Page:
Things that suck about being pregnant: You feel nauseous at inopportune times; your equilibrium is off; you have a human sitting low on your bladder or high into your diaphragm, making it too easy to pee and too hard to breathe; you are carrying an extra 20 to 45 pounds in a single protruding area of your body. Crowded, claustrophobic commutes on public transportation are not your friend. Common sense and courtesy would have you believe that the least any human could do is give you their seat to take a load off.
Yvonne Lin proves this is not the case, however. The 38-year-old New York designer was in her eighth month of her second pregnancy before a man gave up his seat so she could sit down. Lin told DNA Info that women, especially blacks and Latinas, had given up their seats for her, but never a dude. (As a fellow New York subway rider and former pregnant person, I can confirm that this was also my experience—any time I was offered a seat, which was rare, it was usually by a woman of color. I would have to actually to stare men down, point at them, and gesture for them to get up.)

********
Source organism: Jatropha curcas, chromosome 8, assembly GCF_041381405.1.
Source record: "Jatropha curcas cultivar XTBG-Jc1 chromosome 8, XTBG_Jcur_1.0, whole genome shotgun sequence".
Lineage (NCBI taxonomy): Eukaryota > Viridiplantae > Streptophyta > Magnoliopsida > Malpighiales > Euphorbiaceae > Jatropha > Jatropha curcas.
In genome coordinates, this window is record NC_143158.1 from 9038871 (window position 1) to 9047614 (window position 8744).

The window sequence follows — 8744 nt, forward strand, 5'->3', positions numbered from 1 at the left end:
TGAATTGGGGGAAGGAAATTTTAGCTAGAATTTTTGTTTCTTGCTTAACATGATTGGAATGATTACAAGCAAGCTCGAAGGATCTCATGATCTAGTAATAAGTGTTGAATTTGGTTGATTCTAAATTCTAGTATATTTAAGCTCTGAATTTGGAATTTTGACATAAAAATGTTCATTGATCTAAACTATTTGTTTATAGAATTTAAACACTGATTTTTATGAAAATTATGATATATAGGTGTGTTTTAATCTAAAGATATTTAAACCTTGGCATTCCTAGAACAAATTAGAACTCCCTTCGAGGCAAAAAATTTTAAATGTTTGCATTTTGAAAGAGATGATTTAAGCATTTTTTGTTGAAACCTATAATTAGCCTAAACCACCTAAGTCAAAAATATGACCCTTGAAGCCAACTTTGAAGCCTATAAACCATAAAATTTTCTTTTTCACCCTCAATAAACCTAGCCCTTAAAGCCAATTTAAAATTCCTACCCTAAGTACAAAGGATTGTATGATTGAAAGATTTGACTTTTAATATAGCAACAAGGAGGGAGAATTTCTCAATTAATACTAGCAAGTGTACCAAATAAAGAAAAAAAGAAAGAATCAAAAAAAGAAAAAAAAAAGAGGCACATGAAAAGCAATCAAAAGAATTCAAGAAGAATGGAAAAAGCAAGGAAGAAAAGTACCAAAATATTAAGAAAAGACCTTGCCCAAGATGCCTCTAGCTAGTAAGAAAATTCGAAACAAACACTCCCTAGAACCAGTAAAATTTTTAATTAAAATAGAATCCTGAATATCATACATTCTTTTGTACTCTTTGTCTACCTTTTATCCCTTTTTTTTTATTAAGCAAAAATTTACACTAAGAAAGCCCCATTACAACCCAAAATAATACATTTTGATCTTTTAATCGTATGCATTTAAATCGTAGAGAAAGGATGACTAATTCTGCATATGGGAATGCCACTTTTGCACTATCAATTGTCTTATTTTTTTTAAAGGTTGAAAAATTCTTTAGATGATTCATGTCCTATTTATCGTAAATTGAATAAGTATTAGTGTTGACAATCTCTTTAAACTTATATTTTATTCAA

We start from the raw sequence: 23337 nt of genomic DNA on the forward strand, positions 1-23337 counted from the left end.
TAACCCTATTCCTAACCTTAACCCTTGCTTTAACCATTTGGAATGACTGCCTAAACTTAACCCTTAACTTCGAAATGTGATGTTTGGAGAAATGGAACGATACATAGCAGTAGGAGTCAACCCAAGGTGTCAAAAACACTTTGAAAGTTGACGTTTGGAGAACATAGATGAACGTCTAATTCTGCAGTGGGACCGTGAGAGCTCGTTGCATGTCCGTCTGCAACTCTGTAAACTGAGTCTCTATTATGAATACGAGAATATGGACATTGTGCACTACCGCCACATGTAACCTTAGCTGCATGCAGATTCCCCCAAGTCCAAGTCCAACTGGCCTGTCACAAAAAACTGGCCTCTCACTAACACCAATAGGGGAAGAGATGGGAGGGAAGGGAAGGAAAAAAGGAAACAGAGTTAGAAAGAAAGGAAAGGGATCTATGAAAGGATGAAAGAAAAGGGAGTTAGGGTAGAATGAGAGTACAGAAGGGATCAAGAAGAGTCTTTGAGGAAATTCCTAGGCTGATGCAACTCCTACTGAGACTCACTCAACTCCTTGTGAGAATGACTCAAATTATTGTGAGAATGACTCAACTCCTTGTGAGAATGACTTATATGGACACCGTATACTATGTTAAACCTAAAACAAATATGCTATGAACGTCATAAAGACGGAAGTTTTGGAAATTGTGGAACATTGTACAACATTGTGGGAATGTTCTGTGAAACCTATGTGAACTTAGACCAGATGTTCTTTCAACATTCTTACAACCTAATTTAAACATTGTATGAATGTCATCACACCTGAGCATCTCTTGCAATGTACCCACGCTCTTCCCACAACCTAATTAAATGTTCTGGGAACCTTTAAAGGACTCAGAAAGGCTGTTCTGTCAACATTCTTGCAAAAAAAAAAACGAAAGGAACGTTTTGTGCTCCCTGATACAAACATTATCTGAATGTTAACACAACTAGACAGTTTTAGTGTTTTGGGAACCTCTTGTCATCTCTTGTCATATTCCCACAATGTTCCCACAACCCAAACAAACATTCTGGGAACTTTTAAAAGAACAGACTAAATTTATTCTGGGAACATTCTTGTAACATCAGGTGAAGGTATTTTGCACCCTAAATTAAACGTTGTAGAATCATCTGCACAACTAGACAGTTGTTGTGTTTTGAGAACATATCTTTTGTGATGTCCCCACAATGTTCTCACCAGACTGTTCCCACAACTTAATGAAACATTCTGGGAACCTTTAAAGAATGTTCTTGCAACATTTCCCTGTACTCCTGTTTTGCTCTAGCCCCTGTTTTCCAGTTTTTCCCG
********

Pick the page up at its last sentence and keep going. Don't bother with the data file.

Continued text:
Lin had been waiting for this day so long that she’s been carrying a seven-inch trophy in her bag to give to the first man who’d show some kindness. Though she didn’t catch his name, she did get a photo of him with his gold Hulk-like statuette, which she posted on Instagram. The prize reads, “#1 DECENT DUDE. First man to offer subway seat to pregnant woman throughout Two Pregnancies.”
View this post on Instagram
I'm about 8ish months preggers (again) and I look it. I've been gradually coming to the conclusion that men suck. I didn't get a single subway seat offered to me by a man throughout my first pregnancy. In contrast, women tend to be awesome and notice the people around them. So for the second pregnancy, I had this made and I've been carrying it around everyday – till last Friday. This guy is the winner! #subway #nyc #pregnant #socialexperiment
This is how the landmark moment went down: “He looked up at me and looked super startled and embarrassed,” Lin told DNA Info, “and he immediately stood up and said, ‘Please take this seat, I just noticed.'”
He also told Lin he was a father of two. “If men just gave up their seats the same amount of time or similar [as women], then it would be no problem,” Lin said.